Red River Part Deux

Ongoing Lake sturgeon restoration efforts were jump started this year due to a dedicated collection of conservation partners. While losing the original source of lake sturgeon eggs for 3 ongoing restorations from the Rainy River due to a retirement at a First Nations tribal hatchery in Canada, a temporary holding site was needed on the U.S. side of the river to hold and spawn spawning adults. Conversations began in early 2022 to begin a search where a temporary adult holding facility could be housed by the source population of Rainy River to collect eggs from. With several coordination meetings arranged by our neighbors to the north (the Midwest Fisheries Center) to determine partner roles, the hatchery volunteered to begin equipment acquisitions to set up a mobile brood stock holding unit on the banks of the Rainy River close to an active spawning site. A generous donation of poly tanks was made by the Red Lake tribe of Chippewas to get us started. Minnesota Department of Natural Resources (DNR) found an optimal site located inside a Minnesota State Park with available electrical and facilities. Genoa acquired the pumps, piping and alarm monitoring and notification systems for the mobile unit. Upon reports that the lake sturgeon had gathered at the spawning site, the mobile holding facility was rapidly set up and put into operation. DNR personnel began collecting adults and 8 females and 18 males were placed in the tanks for Genoa NFH and partners to begin hormone induction to stimulate egg and milt release. Eggs were gathered for two federal hatcheries with all the adults being safely returned to the river. After a grow out period of 4-5 months 6-8 inch fall fingerlings will be released in 2 Minnesota tribal waters and the Red River of Minnesota. Thanks to all our state, federal and tribal partners and our very own maintenance and biological staff members at Genoa and Upper Midwest Fisheries Center in La Crosse Wisconsin for your talents, technical expertise, and muscles to make this effort possible! By: Doug Aloisi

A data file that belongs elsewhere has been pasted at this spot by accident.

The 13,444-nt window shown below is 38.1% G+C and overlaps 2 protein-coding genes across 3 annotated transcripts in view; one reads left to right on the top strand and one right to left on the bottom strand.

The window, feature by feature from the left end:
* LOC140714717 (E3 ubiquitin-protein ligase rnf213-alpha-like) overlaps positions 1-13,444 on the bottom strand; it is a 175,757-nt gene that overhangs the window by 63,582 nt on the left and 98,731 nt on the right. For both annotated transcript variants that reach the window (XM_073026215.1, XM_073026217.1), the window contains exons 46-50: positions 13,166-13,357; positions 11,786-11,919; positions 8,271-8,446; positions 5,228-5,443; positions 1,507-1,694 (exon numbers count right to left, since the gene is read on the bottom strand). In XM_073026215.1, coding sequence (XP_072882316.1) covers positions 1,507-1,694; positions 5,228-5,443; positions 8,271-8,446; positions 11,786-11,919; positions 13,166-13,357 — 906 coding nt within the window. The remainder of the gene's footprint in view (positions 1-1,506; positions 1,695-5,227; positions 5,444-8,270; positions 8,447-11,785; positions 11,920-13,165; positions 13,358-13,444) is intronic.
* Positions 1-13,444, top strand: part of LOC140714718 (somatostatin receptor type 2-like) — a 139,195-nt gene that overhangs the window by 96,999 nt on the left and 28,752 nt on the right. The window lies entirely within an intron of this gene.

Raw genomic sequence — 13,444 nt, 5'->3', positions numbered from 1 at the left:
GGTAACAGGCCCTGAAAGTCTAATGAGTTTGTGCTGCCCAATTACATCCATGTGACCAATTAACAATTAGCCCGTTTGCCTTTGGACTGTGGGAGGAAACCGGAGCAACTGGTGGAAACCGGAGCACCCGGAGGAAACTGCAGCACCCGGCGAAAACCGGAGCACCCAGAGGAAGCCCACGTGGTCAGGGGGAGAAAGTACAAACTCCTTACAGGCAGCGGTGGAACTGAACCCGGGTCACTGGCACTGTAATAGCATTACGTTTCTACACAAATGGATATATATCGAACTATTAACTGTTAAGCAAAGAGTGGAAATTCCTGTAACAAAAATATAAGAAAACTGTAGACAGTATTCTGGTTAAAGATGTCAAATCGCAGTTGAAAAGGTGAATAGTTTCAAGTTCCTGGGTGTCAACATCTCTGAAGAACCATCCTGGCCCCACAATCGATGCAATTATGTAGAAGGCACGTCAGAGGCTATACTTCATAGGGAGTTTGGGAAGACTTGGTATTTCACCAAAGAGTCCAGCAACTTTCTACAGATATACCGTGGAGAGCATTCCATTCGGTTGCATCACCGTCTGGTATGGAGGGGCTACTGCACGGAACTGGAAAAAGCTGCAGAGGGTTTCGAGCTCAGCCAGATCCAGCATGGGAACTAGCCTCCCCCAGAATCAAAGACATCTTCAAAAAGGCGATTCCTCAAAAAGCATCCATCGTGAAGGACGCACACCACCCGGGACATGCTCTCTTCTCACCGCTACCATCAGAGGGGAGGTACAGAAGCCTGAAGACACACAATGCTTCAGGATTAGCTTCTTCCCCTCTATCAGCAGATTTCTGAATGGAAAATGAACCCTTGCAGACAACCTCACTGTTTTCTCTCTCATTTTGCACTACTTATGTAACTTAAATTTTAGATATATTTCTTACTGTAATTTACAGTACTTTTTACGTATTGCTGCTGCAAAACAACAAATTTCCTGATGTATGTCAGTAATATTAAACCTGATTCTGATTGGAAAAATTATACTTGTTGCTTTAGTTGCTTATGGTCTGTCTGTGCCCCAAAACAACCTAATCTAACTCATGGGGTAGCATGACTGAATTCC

2023 Kids Fishing Day!

Kids fishing a hatchery pond. Photo: Erica Rasmussen/USFWS.





We had a great turn out at the Kids Fishing Day this last Saturday with over 250 people! Thank you for attending and supporting the hatchery! Kids from all over the area gathered at the Genoa National Fish Hatchery for our seventeenth annual event on May 13. Children started out the morning with 4 learning stations. One was on boat safety taught by the Corps of Engineers, a station on fish identification and behavior led by our lead fish biologist, Nick Bloomfield, a station on life cycle of a Freshwater Mussel led by our lead mussel biologist, Megan Bradley and a station on rules and regulations by a Federal Game Warden.
After an hour of learning, the kids were allowed to put their newfound knowledge to practice with a two-hour open fishing event on a stocked hatchery pond. Children were able to take home three trout. Thank you to the Friends of the Upper Mississippi for sponsoring the event and providing a cleaning station for families to take home clean trout and arranging a light lunch for all to enjoy! Thank you so much to all of our Genoa National Fish Hatchery staff and from the La Crosse area U.S. Fish and Wildlife Services Fisheries Offices, our Friends Group and the Friends of the Upper Mississippi, and our Volunteers. This event couldn’t happen without everyone’s help! Thank you! Thank you to McDonalds and Rock Kendrick Trust for your donations. By: Erica Rasmussen